# Contact Cooling

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1. Apr 12, 2017

### Lewisjamesfc

Hi,

I am designing a system to cool aluminium through contact cooling. I have a steel die with
9x 20mm diameter cooling chambers. Water is pumped through the chambers which cools the steel die and hopefully the aluminium sitting on top of it.

I am looking to find the temperature of the water needed to cool the steel at a rate of 100C / s. Obviously this is much more complicated than a standard convection and conduction equations. I was just looking for some advice on where to start.

Thanks,
Lewis ( A stressed student )

2. Apr 12, 2017

### Nidum

Please tell us some more about this problem .

A sketch of the aluminium component and the die would be helpful .

3. Apr 12, 2017

### Lewisjamesfc

Yeah sorry, I have attached a diagram of the system and drawn the aluminium part to the side but it would normally sit on top of the shaded tool steel die inside the base that has the chambers.

Basically the aluminium is placed in the die at 550 degrees c which should then be cooled by transferring the heat to the water traveling through the base (in Theory) by 100C per second.

BASE:
L=340mm
H=100mm
W= 500mm

DIE:
L=340mm
H=50mm
W=410mm

COOLING CHAMBERS:
L=340mm
D=25mm

ALUMINIUM
L=340mm
W=410mm
H=5mm

Any help would be greatly appreciated,
Thanks,
Lewis

#### Attached Files:

• ###### Heat transfer diagram.pdf
File size:
408 KB
Views:
57
4. Apr 14, 2017

### Baluncore

You specify an initial maximum rate of cooling as 100°C/sec, but not what temperature it must fall to before the Al is removed from contact with the die. That will decide the contact time with the die and therefore the heat that must be removed from the die by the water.

The best heat transfer would be when the Al was clamped between two such cold steel dies. The moment clamping pressure is removed the rate of heat loss will be reduced by the air gap that will form as the Al changes radius by differential cooling.

Flow of heat from the Al to the water through the tool and cast steel will be slow compared with the rate of Al cooling, so it will be the mass of the cold tool steel in the die that cools the Al. For that reason the die will probably need to be cooled continuously. You will be limited to a cycle time by the heat content of the Al and the rate of heat removal in the water. If the process cycle repeats then the internal temperature of the die should be monitored so as to prevent over heating of the die. A hotter die will not rapidly cool the Al.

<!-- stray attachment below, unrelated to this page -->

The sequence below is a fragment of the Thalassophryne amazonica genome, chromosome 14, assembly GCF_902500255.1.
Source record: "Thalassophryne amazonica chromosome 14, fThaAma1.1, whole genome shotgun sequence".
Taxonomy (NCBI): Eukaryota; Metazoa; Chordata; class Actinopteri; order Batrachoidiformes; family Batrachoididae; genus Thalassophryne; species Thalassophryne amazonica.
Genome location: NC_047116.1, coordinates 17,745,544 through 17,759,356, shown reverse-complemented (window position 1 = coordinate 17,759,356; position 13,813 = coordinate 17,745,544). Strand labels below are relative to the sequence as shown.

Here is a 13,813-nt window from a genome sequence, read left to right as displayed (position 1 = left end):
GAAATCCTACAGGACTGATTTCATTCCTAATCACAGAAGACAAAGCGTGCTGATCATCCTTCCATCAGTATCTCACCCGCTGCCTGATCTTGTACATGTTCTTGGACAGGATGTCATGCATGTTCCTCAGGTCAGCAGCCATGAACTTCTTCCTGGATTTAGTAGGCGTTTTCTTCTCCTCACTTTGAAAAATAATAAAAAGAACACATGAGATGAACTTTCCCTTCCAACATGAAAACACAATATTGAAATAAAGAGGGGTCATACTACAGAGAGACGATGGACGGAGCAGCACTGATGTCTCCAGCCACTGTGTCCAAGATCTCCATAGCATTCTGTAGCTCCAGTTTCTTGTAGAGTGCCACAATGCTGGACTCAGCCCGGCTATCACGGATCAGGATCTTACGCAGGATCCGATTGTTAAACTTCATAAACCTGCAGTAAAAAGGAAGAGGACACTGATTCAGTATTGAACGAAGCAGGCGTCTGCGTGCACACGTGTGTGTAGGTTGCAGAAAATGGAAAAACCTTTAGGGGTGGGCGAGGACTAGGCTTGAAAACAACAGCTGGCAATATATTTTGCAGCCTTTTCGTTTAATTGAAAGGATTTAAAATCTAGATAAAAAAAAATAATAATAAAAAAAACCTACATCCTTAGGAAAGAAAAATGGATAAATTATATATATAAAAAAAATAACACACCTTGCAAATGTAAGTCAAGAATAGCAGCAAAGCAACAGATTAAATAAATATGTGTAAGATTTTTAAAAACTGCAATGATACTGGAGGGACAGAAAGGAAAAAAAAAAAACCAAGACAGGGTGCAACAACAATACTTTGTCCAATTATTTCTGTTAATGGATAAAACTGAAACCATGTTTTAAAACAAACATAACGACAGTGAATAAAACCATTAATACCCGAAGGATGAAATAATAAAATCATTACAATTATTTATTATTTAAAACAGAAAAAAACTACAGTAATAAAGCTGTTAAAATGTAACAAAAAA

1. At what temperature can the Al be removed from the die?
2. How much thermal energy must be removed from the Al to drop the Al temperature from 550°C to the removal temperature?

5. Apr 17, 2017

### rbelli1

What is the goal of this apparatus? What is causing the aluminum to become hot and why?

Why was steel chosen? Can you use another material for the cooling block?

BoB

6. Apr 17, 2017

### Lewisjamesfc

Hi, thanks for replying.

A furnace, to change the micro structure.

I have simplified it, into steps and hopefully you might be able to help

Consider two pieces of metal, one at 550C and one at 25C. When they come into contact how would I calculate the temperature of the cold body after 2 seconds?

Any help would be greatly appreciated,
Thanks, Lewis

7. Apr 17, 2017

### rbelli1

If the shape of the die is not imparting any physical change to the aluminum I would suggest using an oil or water bath to alter the temperature.

BoB

8. Apr 17, 2017

### Lewisjamesfc

Ah okay thank you for your help!

9. Apr 18, 2017

### Nidum

How a particular plate cools and how heat is transferred to the die will be determined by several different factors including some completely random ones .

The reality is that every time you cool a plate by this method the results will be different .

Please tell us more about what you actually want to achieve in this part of your work .

Last edited: Apr 18, 2017
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